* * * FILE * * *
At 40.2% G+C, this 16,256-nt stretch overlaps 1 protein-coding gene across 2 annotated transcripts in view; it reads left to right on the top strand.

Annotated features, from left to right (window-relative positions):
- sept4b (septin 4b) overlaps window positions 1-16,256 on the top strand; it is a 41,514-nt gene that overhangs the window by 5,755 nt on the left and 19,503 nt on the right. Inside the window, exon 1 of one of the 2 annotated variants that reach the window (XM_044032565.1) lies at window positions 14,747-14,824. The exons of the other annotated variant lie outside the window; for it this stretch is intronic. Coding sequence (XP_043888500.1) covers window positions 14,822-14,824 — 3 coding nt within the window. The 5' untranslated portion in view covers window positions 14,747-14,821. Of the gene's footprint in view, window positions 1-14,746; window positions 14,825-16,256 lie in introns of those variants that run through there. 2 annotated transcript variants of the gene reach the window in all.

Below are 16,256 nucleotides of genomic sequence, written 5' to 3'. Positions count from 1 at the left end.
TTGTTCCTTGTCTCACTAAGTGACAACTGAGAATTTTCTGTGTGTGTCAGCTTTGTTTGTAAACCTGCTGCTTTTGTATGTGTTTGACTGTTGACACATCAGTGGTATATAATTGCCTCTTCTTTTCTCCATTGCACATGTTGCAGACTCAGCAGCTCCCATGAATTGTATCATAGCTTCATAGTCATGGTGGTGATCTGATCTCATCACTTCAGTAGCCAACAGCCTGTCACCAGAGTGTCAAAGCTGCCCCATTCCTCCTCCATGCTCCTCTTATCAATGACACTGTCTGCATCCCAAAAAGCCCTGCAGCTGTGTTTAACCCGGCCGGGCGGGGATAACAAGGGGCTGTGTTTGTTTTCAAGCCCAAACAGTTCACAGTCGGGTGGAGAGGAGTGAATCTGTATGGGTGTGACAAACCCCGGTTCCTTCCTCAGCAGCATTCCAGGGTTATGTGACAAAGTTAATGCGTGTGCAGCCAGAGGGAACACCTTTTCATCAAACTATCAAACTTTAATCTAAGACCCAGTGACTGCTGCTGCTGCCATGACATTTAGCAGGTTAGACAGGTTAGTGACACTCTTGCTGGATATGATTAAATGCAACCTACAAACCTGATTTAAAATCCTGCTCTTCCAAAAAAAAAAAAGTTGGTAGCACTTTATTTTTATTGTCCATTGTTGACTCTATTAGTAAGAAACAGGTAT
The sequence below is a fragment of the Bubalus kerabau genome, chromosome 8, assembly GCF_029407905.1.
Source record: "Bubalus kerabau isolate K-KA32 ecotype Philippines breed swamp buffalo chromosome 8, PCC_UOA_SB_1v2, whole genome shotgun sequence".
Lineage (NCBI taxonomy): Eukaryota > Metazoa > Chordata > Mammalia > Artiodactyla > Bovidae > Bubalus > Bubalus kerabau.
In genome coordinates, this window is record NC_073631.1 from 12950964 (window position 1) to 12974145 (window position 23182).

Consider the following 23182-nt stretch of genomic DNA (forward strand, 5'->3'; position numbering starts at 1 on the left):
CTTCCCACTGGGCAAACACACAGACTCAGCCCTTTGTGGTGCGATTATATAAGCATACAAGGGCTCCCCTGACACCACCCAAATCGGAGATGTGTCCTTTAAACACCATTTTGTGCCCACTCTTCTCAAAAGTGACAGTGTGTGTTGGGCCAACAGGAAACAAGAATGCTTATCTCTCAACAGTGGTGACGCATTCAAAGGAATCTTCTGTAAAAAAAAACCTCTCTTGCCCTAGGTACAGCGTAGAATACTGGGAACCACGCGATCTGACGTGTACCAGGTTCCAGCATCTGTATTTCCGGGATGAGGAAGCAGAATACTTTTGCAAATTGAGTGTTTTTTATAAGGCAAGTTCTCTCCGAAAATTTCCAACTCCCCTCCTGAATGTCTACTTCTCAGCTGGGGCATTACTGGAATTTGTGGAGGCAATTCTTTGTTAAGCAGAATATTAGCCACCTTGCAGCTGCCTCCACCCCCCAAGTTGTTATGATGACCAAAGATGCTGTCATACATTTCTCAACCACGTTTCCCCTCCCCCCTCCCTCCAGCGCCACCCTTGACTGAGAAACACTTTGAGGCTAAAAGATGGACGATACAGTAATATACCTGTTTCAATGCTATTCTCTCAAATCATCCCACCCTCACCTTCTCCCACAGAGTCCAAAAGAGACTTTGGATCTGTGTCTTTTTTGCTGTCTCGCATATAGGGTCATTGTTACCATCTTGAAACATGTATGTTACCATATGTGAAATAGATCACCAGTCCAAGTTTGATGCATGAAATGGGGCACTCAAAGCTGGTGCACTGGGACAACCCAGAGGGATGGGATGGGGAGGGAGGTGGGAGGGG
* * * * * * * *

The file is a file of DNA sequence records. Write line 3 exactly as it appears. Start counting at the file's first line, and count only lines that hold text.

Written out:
- sept4b (septin 4b) overlaps window positions 1-16,256 on the top strand; it is a 41,514-nt gene that overhangs the window by 5,755 nt on the left and 19,503 nt on the right. Inside the window, exon 1 of one of the 2 annotated variants that reach the window (XM_044032565.1) lies at window positions 14,747-14,824. The exons of the other annotated variant lie outside the window; for it this stretch is intronic. Coding sequence (XP_043888500.1) covers window positions 14,822-14,824 — 3 coding nt within the window. The 5' untranslated portion in view covers window positions 14,747-14,821. Of the gene's footprint in view, window positions 1-14,746; window positions 14,825-16,256 lie in introns of those variants that run through there. 2 annotated transcript variants of the gene reach the window in all.